It would still be two days of solid hiking to reach Kennedy Meadows, a major milestone for hikers as it marks the end of the desert and the beginning of the Sierra. From Walker Pass it would be a very difficult 40-mile hitch to the nearest town of Lake Isabella to resupply.

When he reached the pass, however, legendary trail angel “Meadow Ed” was there with his RV and tent, and provided “Outland” and other hikers with more than enough food to get to their next resupply at Kennedy Meadows.

Most PCT hikers take a side trip to the summit Mount Whitney, which is the highest peak in the contiguous United States at 14,505 feet.

“Outland” had always had a fear of heights, and he was worried and tense about his summit bid. While the climb was sketchy in some areas, his successful summit and return led to a feeling of pride in himself that he had never experienced in his entire life. He was able to conquer that fear of heights, and he was no longer worried about the high passes in the Sierra that now awaited him.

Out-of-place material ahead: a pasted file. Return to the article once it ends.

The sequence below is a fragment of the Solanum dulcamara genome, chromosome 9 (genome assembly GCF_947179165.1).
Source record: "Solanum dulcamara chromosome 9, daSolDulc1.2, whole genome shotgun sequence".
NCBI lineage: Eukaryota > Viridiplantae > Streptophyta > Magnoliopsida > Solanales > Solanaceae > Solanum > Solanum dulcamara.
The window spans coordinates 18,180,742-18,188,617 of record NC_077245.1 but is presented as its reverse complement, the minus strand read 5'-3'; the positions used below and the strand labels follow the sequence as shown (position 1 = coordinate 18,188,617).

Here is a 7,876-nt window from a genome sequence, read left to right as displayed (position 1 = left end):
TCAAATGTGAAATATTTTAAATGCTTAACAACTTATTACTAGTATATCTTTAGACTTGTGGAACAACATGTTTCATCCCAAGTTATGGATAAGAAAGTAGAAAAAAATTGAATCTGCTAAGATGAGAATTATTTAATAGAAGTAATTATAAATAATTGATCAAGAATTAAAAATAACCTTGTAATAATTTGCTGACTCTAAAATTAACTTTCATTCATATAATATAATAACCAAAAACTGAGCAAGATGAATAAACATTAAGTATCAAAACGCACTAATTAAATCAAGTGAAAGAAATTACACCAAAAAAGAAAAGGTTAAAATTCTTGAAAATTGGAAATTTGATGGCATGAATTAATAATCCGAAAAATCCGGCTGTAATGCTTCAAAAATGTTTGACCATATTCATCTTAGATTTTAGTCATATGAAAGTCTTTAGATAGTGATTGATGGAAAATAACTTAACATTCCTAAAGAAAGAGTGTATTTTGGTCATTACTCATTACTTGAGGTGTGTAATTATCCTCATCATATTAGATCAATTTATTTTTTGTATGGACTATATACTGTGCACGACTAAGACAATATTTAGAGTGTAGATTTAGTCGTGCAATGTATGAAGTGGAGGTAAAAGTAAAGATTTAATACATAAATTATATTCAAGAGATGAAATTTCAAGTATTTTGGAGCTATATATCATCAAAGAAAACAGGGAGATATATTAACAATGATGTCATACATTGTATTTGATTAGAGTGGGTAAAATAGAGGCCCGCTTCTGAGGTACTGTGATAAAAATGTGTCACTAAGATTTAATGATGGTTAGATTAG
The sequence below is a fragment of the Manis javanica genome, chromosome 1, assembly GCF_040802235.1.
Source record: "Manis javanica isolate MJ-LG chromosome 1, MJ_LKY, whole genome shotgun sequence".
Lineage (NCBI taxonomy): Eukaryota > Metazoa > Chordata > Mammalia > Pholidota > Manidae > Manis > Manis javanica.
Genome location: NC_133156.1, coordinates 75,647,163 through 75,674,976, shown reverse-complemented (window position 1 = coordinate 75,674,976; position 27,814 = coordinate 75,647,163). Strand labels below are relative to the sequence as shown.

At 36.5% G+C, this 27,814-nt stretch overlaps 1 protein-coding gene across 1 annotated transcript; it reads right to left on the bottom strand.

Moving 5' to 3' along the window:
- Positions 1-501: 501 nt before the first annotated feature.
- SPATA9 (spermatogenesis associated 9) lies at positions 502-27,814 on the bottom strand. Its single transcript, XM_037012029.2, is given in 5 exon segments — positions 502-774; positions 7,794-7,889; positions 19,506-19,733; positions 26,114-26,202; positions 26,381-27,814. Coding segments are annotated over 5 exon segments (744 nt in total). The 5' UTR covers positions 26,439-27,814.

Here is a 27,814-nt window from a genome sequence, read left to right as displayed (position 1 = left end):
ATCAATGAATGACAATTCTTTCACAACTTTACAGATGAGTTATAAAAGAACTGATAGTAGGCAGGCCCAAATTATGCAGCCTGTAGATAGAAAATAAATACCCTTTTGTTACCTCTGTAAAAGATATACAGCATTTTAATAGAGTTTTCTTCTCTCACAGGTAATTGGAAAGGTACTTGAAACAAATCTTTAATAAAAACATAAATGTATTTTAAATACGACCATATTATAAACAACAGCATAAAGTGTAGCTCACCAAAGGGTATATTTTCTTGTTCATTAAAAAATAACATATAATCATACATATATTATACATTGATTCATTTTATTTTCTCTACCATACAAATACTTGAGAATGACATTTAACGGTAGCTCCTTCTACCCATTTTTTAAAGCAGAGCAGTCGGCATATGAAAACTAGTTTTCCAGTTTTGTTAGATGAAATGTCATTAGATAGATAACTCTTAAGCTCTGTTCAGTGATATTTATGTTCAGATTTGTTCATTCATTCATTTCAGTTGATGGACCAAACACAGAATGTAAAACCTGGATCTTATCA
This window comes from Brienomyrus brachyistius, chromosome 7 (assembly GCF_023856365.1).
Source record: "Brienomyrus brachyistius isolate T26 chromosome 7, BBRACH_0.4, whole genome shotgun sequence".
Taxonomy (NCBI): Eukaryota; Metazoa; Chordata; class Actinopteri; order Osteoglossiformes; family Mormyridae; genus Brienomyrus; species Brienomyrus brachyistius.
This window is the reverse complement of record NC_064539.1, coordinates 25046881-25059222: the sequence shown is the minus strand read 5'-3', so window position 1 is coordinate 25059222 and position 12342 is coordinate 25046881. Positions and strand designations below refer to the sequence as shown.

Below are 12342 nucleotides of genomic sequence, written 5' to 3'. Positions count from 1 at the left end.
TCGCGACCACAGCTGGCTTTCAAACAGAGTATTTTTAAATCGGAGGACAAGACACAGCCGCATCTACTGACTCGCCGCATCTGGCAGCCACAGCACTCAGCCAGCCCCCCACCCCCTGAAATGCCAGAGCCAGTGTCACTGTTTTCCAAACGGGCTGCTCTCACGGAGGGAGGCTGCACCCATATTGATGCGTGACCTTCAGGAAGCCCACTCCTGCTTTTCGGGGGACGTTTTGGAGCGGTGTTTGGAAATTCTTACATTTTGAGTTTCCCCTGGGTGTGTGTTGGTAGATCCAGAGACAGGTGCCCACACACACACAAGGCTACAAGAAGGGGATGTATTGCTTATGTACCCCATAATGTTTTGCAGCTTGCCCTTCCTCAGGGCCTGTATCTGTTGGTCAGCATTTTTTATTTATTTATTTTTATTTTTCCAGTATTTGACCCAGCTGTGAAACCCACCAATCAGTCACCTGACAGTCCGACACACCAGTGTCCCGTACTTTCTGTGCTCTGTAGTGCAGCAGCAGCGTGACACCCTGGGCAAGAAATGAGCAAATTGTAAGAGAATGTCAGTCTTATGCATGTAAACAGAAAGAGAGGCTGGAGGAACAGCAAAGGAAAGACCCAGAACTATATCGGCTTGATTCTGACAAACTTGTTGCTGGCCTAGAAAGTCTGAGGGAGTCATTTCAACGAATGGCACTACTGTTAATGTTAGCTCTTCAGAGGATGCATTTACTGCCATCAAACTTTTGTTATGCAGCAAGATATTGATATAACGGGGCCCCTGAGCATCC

All PCT hikers I met were blown away by the generosity of strangers, whether trail angels or not, and how fellow hikers not only look out for each other but go out of their way to help a hiker in need. “Ladies Man” offered an example: “When someone really needed something, like a first-aid item or Benadryl, everyone offers the item.”

All thru-hikers have tough moments, but they demonstrate an incredible resilience.

Two of my own toughest moments occurred in Oregon, where I had to make it 100 miles in shoes that were too small due to my swelling feet, and the 150 miles from the South Sister to Mount Hood with a severe shin splint.

In “Outland’s” own words, he “definitely learned that there are going to be 10,000 bumps in the road, and the only thing you can do is go to sleep, wake up the next day, and keep going. That is the only thing you can do… just take it day by day. You have to believe it is going to get better because it is.”

Another hiker, “Lebowski,” offered the same sentiment: “No matter how bad it gets you know you will get through it. If you can just handle it for a little while… you’re good.”

* * *

“Roadrunner” was drawn to the PCT five years ago when she and a friend were camping at Crater Lake, OR, and ran into PCT thru-hikers who shared some of their trail experiences.